Increased risk of snoring and adenotonsillectomy in children referred for tympanostomy tube insertion

Riva Tauman*, Ari DeRowe, Orna Ophir, Michal Greenfeld, Yakov Sivan

*Corresponding author for this work

Research output: Contribution to journalArticlepeer-review

8 Scopus citations

Abstract

Objective: Eustachian tube dysfunction and sleep-disordered breathing (SDB) share common pathophysiologic mechanisms. Our objective was to investigate whether children referred for isolated TTI (tympanostomy tube insertion) are at increased risk for snoring and upper airway procedures. Methods: Telephone interviews to parents of children who underwent isolated TTI and to age- and gender-matched controls were conducted. Results: Four hundred fifty-seven children were included in the study; 352 had isolated TTI (study group) and 105 children were controls. Twenty-two percent of children in the study group were reported to snore compared with 7.6% in the controls (p = 0.001). Eighteen percent of children in the study group were reported to have undergone adenotonsillectomy compared with 4.8% in the controls (p = 0.0005). Future SDB, i.e., either snoring or adenotonsillectomy following TTI, was found in 34% of children in the study group compared with 11% in the controls (p = 0.0004). Children who underwent isolated TTI were at increased risk for future snoring (OR = 3.4, CI: 1.6-7.2) and future adenotonsillectomy (OR = 4.4, CI: 1.7-11.2). Conclusions: Children who undergo isolated TTI are at increased risk for snoring and for adenotonsillectomy. We suggest that these children be followed for symptoms of SDB on a scheduled basis to allow for early diagnosis and intervention.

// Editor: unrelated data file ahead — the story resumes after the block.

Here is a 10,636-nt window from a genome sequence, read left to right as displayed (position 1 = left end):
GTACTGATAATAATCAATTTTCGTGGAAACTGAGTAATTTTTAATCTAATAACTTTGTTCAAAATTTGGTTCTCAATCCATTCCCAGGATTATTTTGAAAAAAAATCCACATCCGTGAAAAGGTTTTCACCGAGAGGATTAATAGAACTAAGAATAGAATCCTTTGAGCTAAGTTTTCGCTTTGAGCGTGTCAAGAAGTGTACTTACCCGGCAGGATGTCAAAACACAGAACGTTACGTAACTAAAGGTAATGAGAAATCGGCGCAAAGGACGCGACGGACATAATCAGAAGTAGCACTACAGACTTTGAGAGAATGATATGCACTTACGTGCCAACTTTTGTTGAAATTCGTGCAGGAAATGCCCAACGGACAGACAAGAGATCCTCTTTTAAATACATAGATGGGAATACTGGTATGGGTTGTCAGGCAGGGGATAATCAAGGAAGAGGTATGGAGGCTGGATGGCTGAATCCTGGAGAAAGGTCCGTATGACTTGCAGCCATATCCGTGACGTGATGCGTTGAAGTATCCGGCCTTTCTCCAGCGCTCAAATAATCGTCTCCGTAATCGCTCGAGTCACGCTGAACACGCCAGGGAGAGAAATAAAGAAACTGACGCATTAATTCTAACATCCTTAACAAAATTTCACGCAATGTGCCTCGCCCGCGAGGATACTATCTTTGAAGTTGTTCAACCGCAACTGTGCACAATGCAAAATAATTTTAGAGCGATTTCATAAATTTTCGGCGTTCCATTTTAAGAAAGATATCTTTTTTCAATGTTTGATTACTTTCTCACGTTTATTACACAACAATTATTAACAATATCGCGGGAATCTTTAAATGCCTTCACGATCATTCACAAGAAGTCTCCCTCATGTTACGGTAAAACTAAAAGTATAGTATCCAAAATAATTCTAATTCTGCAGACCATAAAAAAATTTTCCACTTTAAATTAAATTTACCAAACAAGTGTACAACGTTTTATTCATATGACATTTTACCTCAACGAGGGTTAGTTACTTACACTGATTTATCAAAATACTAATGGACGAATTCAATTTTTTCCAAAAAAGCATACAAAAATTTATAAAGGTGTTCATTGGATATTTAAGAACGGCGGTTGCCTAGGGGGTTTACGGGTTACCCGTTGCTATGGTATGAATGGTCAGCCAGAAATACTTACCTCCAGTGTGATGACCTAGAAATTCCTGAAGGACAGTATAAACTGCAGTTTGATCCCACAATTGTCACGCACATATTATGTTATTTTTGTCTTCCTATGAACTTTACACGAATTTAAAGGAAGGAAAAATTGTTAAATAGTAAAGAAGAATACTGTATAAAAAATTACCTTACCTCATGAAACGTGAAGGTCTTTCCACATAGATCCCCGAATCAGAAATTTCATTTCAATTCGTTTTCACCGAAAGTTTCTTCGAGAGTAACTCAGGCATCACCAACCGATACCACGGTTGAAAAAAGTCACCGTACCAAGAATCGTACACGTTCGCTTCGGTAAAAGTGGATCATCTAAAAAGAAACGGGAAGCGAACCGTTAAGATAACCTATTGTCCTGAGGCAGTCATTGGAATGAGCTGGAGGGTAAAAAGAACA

Original languageEnglish
Pages (from-to)197-200
Number of pages4
JournalSleep Medicine
Volume11
Issue number2
DOIs
StatePublished - Feb 2010

Keywords

  • Adenoidectomy
  • OM-6
  • Obstructive sleep apnea
  • Sleep-disordered breathing
  • Snoring
  • Tonsillectomy
  • Tympanostomy tube insertion

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